For a 14-year-old Indian girl called Gulabo, education would have meant life and liberty. Her father toiled for years as a slave labourer in brick kilns. Gulabo was born and brought up as a slave and was afflicted with severe malnutrition and tuberculosis.
They were tortured and abused, sexually, physically and mentally. They were never paid any wages except for poor quality food to barely survive. A few years' back, with the help of Supreme Court of India, I liberated this family and 27 others in a secret raid. When I brought them to my office, the condition of the girl deteriorated and she collapsed. Her last words were, "I want to live, mother."
When her father, accompanied by me, was asked to sign the papers to release the dead body from the mortuary, he said, "If I were literate, my family and I would never be in slavery and I would not have lost my daughter."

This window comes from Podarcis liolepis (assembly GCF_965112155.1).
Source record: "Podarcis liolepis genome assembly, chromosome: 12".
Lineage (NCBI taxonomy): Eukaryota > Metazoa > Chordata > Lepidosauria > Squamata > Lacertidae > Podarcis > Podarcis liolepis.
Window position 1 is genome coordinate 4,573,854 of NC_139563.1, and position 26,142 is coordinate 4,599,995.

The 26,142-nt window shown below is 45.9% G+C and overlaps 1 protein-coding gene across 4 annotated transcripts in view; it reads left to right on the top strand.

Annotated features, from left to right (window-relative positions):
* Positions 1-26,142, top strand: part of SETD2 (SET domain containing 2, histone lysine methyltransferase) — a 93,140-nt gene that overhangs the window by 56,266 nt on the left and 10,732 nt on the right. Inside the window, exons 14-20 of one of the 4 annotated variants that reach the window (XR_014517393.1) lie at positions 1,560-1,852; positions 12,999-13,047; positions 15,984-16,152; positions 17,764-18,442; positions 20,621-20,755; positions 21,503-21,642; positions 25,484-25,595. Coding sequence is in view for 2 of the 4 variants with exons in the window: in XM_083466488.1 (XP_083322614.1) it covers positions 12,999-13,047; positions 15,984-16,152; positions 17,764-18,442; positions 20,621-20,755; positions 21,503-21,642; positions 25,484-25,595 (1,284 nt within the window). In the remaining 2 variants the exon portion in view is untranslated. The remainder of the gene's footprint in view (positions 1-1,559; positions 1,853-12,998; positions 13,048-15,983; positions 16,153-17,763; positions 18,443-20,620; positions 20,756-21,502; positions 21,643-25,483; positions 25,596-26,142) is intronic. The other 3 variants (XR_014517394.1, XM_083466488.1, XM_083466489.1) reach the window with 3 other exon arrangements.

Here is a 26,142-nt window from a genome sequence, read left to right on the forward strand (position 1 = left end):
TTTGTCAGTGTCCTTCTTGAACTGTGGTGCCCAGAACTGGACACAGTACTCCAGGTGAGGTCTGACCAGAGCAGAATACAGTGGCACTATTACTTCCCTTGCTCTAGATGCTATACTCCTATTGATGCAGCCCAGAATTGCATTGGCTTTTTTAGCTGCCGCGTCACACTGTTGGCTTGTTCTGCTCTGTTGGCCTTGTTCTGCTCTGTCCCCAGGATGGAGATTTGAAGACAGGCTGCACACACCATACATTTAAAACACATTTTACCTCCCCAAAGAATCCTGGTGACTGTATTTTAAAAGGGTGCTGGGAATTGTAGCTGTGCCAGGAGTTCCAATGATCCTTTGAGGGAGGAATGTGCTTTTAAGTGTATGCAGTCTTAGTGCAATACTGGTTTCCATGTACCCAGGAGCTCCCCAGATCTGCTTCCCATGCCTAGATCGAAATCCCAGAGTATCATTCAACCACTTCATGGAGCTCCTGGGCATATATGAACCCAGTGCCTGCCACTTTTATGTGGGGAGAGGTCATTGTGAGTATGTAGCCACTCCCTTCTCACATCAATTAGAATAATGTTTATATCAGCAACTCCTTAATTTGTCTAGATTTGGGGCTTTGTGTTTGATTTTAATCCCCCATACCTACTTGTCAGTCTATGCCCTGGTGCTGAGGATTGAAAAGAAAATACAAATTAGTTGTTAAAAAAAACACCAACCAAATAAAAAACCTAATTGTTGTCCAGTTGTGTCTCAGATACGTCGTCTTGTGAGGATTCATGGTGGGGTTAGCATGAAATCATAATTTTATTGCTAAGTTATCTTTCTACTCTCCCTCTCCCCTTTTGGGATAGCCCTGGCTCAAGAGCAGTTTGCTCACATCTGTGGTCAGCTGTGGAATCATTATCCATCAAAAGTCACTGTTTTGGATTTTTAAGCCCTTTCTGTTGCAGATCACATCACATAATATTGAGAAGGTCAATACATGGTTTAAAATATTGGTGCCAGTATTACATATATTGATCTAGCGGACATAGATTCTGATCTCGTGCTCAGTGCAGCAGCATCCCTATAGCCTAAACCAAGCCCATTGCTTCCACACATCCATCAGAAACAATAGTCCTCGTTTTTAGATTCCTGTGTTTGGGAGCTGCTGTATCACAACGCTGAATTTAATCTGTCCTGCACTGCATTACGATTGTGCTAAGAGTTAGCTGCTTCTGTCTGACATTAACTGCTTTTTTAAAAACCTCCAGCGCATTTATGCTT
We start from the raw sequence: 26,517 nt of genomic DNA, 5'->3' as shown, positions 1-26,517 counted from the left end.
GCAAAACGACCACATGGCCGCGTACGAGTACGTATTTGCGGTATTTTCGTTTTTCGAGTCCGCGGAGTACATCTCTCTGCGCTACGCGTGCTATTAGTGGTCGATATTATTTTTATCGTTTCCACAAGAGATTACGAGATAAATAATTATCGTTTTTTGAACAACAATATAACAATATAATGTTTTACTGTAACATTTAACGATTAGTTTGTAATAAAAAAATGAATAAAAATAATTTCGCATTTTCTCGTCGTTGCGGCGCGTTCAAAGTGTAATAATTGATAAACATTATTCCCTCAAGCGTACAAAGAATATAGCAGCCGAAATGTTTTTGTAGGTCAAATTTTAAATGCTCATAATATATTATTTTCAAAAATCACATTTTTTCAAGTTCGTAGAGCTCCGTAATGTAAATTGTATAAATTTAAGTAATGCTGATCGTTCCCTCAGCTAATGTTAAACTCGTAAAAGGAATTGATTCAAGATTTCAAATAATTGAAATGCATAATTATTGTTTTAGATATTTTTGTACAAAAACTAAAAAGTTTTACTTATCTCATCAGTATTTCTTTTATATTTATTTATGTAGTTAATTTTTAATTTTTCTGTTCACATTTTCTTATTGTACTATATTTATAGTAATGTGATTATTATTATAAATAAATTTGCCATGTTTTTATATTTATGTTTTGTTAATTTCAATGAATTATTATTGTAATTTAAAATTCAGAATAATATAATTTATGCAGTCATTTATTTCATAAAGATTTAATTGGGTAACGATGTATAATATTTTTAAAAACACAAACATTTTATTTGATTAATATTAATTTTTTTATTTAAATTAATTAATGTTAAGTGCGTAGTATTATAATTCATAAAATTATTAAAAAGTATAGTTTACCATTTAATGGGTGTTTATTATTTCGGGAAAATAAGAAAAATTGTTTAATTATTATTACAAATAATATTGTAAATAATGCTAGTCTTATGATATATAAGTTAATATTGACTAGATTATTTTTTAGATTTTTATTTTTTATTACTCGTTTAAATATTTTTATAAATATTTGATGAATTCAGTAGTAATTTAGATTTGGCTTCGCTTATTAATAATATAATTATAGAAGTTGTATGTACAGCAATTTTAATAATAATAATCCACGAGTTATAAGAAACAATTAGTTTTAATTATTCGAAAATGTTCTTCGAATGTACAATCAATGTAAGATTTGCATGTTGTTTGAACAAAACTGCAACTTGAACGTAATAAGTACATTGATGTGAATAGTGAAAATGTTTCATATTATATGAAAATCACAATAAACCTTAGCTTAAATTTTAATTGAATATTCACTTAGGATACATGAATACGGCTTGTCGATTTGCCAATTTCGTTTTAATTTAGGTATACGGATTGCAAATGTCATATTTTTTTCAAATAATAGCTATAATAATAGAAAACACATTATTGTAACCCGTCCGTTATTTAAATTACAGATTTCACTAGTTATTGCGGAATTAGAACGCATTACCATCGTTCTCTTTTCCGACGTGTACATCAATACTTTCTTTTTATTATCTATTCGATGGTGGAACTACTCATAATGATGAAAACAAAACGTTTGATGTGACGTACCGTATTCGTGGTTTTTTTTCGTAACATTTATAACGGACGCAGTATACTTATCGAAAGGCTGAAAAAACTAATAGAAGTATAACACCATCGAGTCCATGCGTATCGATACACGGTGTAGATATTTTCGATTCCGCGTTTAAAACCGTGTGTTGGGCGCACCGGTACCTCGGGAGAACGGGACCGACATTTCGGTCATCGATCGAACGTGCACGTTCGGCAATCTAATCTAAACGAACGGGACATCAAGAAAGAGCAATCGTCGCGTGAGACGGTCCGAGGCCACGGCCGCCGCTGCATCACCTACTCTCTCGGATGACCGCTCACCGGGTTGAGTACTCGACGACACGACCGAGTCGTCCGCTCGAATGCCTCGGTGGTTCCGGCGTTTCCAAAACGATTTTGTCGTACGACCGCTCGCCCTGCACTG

He explained, his employers took thumb impressions on papers against any amount of money, which he could never read and understand, pushing him into perpetual slavery. This is the reality of millions trapped into slavery even in the 21st century only because they are illiterate.
Freedom and learning are the birthright of every human being. Anything that takes away these rights is a crime against nature and humanity. If a child is compelled to work at the cost of his freedom and education it is shame on those who exploit, but a bigger shame on those who offer them fine words and empty promises.
Nelson Mandela rightly challenged this, saying: "Will our legacy be more than a series of broken promises." 2002 will be a historic year for the world's children if we only honour the promises we have already made to them.Reuse content